By Saulo Araujo
October 9th, 2009
The Global Week of Action on Trade is a collaborative worldwide action between different communities, to protest the damaging impact of "free" trade, while highlighting alternatives to NAFTA, CAFTA, other free trade agreements and the World Trade Organization (WTO).
It is being organized in conjunction with the Global Mobilization in Defense of Mother Earth and Her Peoples, launched at the IV Hemispheric Summit of Indigenous People in Puno, Peru, last May.
"We ratify the organization of the Minga (traditional indigenous collective communal organization) of the Global Mobilization in Defense of Mother Earth and Her Peoples against the commercialization of life (including land, forests, water, seas, agro-fuels, ex
Chances are, the average U.S. resident has no idea that their demand for electricity might require that a Mexican village be flooded for a hydroelectric dam. The question is: if the human cost were known, would we consume just a little bit less?
At Grassroots International, our bet is that a little bit of knowledge would go a long way. For those who value human rights, that high social and environmental cost is not likely to sit right.
Our unabashedly biased perspective is based upon the way we’ve worked for more than a quarter century: offering financial support to communities around the world whose natural resources have been extracted and despoiled and sharing their stories in living rooms, community centers and across cyberspace.
By Lilian Autler
April 9th, 2009
Current threats follow previous repression, including the unjust prosecution of local organizers of the Civil Resistance against the high cost of energy in the southern state of Campeche. Last December, in response to an emergency action, letters of solidarity with Sara Lopez and Joaquin Aguilar brought authorities in Campeche to the negotiating table.
Your support is still needed.
February 25th, 2009
Human rights and community leaders in Mexico continue to experience threats – including death threats. They ask for help from global activists to protect their lives and their community work.
Current threats follow previous repression, including the unjust prosecution of local organizers of the Civil Resistance against the high cost of energy in the southern state of Campeche.Last December, in response to an emergency action, letters of solidarity with Sara Lopez and Joaquin Aguilar brought authorities in Campeche to the negotiating table.
Your support is still needed.
The Union of Organizations of the Sierra Juarez of Oaxaca (UNOSJO) - a longtime partner of Grassroots International based in Mexico - denounced a recently conducted study in the Zapotec region by U.S. geography scholar Peter Herlihy. Prof. Herlihy failed to mention that he received funding from the Foreign Military Studies Office of the U.S. Armed Forces. The failure to obtain full, free and prior informed consent is a violation of the rights of indigenous communities as codified in the Declaration on the Rights of Indigenous Peoples adopted by the United Nations in 2007. In addition, UNOSJO fears that this in-depth geographical mapping of indigenous communities may be used in some harmful manner by the military.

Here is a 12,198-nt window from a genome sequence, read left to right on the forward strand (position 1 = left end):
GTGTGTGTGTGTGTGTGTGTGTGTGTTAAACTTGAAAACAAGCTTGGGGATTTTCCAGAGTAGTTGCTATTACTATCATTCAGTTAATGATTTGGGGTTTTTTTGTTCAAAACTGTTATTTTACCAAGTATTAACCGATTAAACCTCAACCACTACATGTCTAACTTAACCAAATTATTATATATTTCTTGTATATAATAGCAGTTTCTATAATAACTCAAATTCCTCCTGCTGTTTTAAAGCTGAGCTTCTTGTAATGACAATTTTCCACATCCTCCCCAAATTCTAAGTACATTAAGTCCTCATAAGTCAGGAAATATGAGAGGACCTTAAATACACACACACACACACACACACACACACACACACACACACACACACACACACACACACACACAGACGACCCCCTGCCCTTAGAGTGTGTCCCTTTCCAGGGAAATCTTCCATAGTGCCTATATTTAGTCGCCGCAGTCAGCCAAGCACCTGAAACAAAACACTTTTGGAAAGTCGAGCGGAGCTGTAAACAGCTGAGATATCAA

For several years Grassroots International has had a collegial relationship with Carlos Marentes of the Sin Fronteras Border Agricultural Workers Project in El Paso, Texas. Carlos is also a leader of the Via Campesina - North American Region and chair of the Via Campesina's international commission on Migrations and Rural Workers. The Via Campesina understands that most migration is a consequence of the corporate-led global trade model that has exacerbated rural impoverishment in many already poor countries.
On November 9, 1989, the German people knocked down the Berlin Wall.
The Berlin Wall had been erected on August 13, 1961 dividing the people of Berlin into two sectors. One sector was controlled by the US and its allies, and the other was controlled by the Soviet Union. German people were not free to cross from one sector to another. Families and friends were separated by the wall for 28 years. During this period of time, about 5,000 escape attempts were made to reunite with relatives, friends or to seek better economic opportunities. Nearly 300 people died attempting to cross the wall.
Grassroots International would like to salute Jesus León Santos, the leader of a democratic, farmer-to-farmer network in Oaxaca, Mexico, for winning the 2008 Goldman Environmental Prize – one of the most esteemed awards in the global environmental movement.